Aberdeen’s hotels operators concerned that the falling oil price will have a negative impact on their businesses are set to benefit from wider economic activity in the city, according to a new report.

Given that corporate and conference demand accounted for almost 50% of Aberdeen’s hotel capacity in the past 12 months and that the city’s economy is largely centred around the oil industry, it is no surprise that there is unease about the recent drop in the price of oil and the long-term decline in extraction of oil from the North Sea.

However, a study by real-estate company CBRE of revenue per available room (revpar) over the past 14 years suggests that a change in oil price has a lesser impact on the bottom line than might be expected. This is mainly due to the impact of oil value on wider commodity prices, such as food and energy costs, which are often two of the most significant operating expenses for a hotel.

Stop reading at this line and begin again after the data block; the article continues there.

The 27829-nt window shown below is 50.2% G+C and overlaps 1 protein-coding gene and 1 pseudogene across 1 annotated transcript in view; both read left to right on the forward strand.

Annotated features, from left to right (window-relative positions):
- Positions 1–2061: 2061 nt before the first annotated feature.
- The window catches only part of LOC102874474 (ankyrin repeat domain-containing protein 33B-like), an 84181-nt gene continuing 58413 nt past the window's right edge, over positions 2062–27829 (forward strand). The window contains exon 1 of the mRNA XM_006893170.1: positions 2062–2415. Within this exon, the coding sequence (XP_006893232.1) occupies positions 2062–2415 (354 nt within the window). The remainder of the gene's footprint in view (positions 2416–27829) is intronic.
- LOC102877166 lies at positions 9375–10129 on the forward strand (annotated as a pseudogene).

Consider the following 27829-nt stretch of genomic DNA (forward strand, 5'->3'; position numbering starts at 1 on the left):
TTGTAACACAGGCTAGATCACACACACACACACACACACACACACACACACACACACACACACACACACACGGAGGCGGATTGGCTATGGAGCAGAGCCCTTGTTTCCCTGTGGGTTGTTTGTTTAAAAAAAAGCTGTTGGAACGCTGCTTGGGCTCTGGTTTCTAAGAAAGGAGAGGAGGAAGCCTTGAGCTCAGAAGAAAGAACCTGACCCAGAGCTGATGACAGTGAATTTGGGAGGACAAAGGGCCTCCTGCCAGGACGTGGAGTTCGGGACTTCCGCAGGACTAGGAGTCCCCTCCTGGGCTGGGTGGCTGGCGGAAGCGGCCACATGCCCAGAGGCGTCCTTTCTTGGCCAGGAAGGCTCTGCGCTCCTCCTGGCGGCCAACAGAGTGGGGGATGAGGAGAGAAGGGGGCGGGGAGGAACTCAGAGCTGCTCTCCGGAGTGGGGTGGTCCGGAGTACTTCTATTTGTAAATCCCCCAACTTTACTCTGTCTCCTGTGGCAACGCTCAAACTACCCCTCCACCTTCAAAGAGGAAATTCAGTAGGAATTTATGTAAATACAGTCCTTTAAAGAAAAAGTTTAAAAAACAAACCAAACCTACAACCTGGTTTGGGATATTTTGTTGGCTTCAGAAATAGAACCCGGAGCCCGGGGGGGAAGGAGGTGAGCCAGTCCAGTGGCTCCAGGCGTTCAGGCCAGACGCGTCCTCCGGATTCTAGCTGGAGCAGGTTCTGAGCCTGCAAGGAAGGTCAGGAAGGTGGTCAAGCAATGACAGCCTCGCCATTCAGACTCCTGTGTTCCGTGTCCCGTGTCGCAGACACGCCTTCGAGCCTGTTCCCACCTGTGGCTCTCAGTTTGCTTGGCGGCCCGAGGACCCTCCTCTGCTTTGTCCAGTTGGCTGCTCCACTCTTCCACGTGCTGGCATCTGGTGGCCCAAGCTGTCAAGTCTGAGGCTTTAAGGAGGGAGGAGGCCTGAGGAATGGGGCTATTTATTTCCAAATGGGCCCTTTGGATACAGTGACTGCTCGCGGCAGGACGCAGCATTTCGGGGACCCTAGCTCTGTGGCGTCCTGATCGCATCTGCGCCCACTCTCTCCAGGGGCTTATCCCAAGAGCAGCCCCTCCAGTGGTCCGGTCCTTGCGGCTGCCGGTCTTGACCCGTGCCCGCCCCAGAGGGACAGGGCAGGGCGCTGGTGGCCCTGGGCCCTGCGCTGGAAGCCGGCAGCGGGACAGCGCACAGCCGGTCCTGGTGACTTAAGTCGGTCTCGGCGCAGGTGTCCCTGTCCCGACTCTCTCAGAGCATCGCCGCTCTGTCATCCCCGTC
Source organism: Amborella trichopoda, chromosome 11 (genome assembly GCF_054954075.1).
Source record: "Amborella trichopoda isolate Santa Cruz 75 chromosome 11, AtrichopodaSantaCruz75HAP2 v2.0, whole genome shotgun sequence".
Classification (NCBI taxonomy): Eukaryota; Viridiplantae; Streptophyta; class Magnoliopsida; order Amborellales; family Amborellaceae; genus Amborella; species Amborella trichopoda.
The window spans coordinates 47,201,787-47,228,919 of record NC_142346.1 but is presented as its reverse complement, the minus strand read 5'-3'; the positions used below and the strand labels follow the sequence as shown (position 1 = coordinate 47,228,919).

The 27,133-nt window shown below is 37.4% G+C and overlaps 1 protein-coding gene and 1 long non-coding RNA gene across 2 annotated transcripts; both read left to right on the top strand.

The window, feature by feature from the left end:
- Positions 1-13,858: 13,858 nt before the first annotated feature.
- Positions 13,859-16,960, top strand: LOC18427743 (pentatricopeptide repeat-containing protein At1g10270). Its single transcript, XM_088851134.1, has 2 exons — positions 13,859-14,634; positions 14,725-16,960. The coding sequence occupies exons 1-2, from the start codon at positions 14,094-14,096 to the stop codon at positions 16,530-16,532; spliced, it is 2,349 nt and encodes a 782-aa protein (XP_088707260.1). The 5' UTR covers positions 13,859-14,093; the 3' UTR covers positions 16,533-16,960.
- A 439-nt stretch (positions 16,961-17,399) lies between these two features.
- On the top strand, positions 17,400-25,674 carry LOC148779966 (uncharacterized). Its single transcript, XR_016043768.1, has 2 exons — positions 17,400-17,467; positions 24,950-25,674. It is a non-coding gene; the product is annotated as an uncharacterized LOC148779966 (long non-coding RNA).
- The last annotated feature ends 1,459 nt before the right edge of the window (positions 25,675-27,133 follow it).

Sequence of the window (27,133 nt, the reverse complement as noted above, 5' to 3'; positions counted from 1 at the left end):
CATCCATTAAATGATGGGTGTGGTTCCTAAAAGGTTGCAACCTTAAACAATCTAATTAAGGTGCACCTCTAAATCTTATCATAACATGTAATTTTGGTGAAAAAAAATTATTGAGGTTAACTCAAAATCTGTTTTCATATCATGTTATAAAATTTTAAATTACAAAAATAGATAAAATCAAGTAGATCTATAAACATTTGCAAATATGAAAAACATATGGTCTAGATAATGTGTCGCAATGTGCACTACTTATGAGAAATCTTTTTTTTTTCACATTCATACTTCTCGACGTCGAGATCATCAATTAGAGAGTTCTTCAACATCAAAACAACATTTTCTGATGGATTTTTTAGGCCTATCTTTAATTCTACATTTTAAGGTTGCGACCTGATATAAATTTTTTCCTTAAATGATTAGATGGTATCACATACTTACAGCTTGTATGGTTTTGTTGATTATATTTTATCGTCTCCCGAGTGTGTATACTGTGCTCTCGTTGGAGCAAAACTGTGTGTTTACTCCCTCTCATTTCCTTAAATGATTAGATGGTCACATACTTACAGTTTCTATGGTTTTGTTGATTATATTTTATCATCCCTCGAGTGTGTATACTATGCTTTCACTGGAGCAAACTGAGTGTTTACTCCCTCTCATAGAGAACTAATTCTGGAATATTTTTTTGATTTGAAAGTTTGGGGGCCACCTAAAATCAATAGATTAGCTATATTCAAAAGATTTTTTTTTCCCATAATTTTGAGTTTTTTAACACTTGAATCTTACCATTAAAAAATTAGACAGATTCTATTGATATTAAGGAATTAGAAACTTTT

In recent years, the Aberdeen hotel market has been one of the strongest in the UK: in 2014 hotel profits experienced 10.3% year-on-year growth.

Looking forward, Aberdeen is now recognised as the centre of the global energy industry which has helped grow hotel demand for non-drilling activity.

Joe Stather, hotels intelligence manager, Europe, Middle East, Africa, CBRE said the development of wider complementary industries has increased the diversity of demand for hotel rooms and reduced the oil dependent nature of Aberdeen’s economic output.

 “There is potential for the expansion of this market. The decommissioning of the Brent field could take 30 years, pioneering a new sector for which Aberdeen would most likely be the epi-centre. Couple this with the recent reduction in government taxation on North Sea oil (cut from 50% top 35%), which will likely kindle further exploration, and long-term prospects for the city look bright. “Aberdeen undoubtedly faces some challenges in the short term. However, headwinds from the oil industry might not be so damning for the hotel market and the city’s outlook presents multiple opportunities for owners to drive returns on their investment further down the line.”

Original article source: The Caterer